STAN CASE, CNN STUDENT NEWS: Today's Shoutout goes out to the social studies students and teachers at Salisbury High School in Salisbury, North Carolina! Which space shuttle went into orbit first? Here we go! Was it: A) Atlantis, B) Columbia, C) Discovery or D) Endeavour? Start the countdown at three seconds -- and GO! Columbia was the first shuttle to launch into orbit. That's your answer and that's your Shoutout!

Retiring Shuttles

AZUZ: The launch happened exactly 30 years ago this week. And in honor of the anniversary, NASA is announcing where the shuttle fleet is going to spend its retirement. You'll be able to visit Atlantis at the Kennedy Space Center in Florida and Endeavour at a science center in Los Angeles. Discovery is headed to the Smithsonian in Washington. And Enterprise -- a shuttle that never actually went into space -- will be on display at a museum in New York. The 30th anniversary of Columbia's first flight was also the 50th anniverary of a major milestone for the Russian space program. Matthew Chance has more on that celebration.


MATTHEW CHANCE, CNN SENIOR INTERNATIONAL CORRESPONDENT, MOSCOW: It was perhaps the greatest journey one man has ever taken. Propelled 50 years ago into space on a Soviet rocket, Yuri Gagarin made the first ever orbit of the Earth. For 108 minutes, he was crammed inside his tiny capsule, giving the world a vivid commentary of the planet far below.

YURI GAGARIN, SOVIET COSMONAUT [TRANSLATED]: I am continuing the flight. The overload is somewhat increasing, as well as the vibration. But I am feeling well, and I'm in great spirits. I can see the Earth and can distinguish the features of its terrain.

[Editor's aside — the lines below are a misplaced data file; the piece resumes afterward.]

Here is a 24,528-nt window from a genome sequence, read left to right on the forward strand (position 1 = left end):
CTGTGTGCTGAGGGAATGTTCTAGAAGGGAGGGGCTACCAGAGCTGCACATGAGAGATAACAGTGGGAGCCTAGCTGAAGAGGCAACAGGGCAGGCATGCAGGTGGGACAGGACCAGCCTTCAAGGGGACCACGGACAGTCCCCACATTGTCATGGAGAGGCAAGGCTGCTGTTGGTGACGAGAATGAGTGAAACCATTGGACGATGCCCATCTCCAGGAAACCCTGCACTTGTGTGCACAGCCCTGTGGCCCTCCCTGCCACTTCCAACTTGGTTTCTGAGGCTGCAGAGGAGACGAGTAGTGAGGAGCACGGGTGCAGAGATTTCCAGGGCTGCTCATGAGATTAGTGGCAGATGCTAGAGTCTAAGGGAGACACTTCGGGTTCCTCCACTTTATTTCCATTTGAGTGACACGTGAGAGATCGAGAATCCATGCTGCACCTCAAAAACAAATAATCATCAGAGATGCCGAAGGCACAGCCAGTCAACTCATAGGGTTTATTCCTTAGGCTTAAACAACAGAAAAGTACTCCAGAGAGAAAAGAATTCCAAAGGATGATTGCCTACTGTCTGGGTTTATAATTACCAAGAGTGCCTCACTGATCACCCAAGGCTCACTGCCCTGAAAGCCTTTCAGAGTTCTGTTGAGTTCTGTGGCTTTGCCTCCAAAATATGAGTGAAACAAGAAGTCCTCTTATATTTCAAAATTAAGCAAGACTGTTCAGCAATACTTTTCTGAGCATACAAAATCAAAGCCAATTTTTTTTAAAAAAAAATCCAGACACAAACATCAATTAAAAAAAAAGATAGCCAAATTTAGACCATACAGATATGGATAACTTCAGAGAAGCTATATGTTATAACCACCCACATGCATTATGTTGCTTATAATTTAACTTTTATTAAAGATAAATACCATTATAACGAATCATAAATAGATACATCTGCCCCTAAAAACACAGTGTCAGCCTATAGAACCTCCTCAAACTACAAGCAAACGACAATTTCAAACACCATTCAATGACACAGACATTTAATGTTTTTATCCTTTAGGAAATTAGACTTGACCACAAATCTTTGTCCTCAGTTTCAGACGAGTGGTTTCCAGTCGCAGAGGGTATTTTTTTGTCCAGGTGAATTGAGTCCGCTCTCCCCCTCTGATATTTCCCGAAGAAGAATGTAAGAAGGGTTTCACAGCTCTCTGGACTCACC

CHANCE: Well, this is just a replica of the actual Vostok capsule in which Yuri Gagarin made that first historic flight. For some reason, the original is kept in the museum of a state corporation and isn't on general public view. But this space exhibition in Moscow is filled with originals, including a number of contemporaries of Yuri Gagarin himself. Men like Alexei Leonov, the first Soviet cosmonaut to conduct a spacewalk, here to celebrate the achievements of 50 years ago.

ALEXEI LEONOV, RUSSIAN COSMONAUT [TRANSLATED]: In the past, we used to make a point of whether he or she was an American or a Russian or whatnot. In my view, if we don't remember what happened 50 years ago, we will forget everything in 100 years.

CHANCE: At the height of the Cold War, Gagarin's success was a high-profile victory over the United States, seen as evidence of Soviet domination in the space race. He was dispatched overseas in what the Kremlin called "missions of peace." It made him a global icon. And his flight on April 12, 1961 also led president John F. Kennedy to declare that America would put a man on the moon by 1970. Today, American astronauts are ready to acknowledge Gagarin's pioneering mission.

THOMAS STAFFORD, U.S. ASTRONAUT: Well, there always has to be a first (inaudible). And at the time, you know, there was a big competition (inaudible). I will say here today, without Yuri Gagarin's flight, I probably would not have flown to the moon.

CHANCE: Everybody's friends now.

STAFFORD: Oh, yes.

CHANCE: Gagarin didn't live to witness the hundreds who've journeyed to space since his first flight. He was killed in 1968 in a plane crash. But an untimely death has only added to the mythical status of the first man in space.


Before We Go

AZUZ: Before we go, do you remember the states we mentioned at the beginning of today's show? You would if you were in this competition. It's the U.S. Memory Championship; we're talking mental muscle. The tournament involves memorizing names, faces and numbers. For one round, you have to memorize the order of a shuffled deck of playing cards. This year's champion took home the title -- and broke two U.S. records along the way -- last month in New York.


AZUZ: We were going to tell you about it then, but then we, uh, forgot. We hope you remember to tune in for more CNN Student News tomorrow. We'll see you then.